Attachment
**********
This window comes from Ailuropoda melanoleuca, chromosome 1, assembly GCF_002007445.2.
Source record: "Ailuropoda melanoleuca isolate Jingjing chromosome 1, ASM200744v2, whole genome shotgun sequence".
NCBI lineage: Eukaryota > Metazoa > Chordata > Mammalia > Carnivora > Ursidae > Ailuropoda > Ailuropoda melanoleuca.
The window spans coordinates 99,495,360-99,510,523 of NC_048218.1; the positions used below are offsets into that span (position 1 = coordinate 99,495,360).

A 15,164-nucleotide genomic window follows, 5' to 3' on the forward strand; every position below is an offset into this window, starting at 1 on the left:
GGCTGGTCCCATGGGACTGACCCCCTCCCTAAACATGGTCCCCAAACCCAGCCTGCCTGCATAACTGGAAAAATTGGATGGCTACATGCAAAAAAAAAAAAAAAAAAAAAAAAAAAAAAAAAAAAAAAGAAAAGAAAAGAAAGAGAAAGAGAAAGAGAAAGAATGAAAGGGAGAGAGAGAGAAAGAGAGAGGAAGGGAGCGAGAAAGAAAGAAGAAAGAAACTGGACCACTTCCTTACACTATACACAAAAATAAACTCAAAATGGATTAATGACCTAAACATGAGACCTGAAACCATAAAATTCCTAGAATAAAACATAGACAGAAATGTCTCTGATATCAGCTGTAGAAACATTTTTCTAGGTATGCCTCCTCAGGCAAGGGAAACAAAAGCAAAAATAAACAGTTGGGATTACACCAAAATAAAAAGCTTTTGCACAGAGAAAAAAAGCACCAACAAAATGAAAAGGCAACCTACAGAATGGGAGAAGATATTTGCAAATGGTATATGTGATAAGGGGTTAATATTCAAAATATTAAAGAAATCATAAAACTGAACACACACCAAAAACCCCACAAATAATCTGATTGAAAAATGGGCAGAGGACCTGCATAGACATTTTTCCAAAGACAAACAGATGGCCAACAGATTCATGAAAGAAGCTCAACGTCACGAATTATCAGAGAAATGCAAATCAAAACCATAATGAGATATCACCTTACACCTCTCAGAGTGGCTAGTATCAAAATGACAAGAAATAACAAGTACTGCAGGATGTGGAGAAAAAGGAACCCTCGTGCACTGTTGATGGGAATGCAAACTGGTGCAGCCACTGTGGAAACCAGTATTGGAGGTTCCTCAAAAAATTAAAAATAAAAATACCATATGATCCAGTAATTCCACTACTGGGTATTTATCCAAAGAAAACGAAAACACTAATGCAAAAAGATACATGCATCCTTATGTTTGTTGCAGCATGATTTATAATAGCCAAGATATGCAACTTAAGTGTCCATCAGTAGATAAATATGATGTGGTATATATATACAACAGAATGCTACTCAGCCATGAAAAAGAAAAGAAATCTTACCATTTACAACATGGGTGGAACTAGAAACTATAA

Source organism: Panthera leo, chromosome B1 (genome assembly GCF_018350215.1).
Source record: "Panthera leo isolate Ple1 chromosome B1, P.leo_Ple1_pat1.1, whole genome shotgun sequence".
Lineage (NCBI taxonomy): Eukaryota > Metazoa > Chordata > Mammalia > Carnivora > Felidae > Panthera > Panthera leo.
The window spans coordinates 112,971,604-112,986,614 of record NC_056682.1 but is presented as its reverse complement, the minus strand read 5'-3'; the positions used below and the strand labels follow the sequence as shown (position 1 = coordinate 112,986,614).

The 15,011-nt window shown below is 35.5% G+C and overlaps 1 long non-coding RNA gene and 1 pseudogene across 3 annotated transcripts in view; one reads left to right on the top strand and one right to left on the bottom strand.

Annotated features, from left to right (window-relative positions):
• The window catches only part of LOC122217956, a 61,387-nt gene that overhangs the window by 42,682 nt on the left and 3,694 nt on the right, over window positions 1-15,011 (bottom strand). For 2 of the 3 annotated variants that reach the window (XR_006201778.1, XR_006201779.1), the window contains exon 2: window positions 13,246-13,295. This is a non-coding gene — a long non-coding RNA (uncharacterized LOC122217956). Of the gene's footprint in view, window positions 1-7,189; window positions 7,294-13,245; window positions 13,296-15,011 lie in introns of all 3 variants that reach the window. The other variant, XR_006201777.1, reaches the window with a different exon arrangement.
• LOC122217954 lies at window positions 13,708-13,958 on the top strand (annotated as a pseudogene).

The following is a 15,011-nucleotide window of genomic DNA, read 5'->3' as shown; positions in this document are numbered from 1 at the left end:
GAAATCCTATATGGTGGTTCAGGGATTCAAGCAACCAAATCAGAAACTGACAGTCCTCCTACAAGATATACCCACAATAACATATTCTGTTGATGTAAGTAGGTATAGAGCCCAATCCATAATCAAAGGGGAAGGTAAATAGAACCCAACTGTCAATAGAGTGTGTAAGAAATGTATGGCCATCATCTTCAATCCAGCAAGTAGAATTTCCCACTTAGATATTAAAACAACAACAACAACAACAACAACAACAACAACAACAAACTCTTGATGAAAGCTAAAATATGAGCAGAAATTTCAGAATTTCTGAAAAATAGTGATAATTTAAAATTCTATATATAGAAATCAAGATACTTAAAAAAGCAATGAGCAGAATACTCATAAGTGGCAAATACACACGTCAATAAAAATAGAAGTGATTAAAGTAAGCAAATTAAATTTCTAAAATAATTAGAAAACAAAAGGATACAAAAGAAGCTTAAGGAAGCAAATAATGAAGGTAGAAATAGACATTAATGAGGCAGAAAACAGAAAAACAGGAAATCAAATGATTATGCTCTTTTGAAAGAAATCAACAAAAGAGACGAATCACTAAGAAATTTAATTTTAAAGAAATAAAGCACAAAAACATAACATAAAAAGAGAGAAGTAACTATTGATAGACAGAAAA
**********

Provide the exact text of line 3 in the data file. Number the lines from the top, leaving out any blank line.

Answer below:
NCBI lineage: Eukaryota > Metazoa > Chordata > Mammalia > Carnivora > Ursidae > Ailuropoda > Ailuropoda melanoleuca.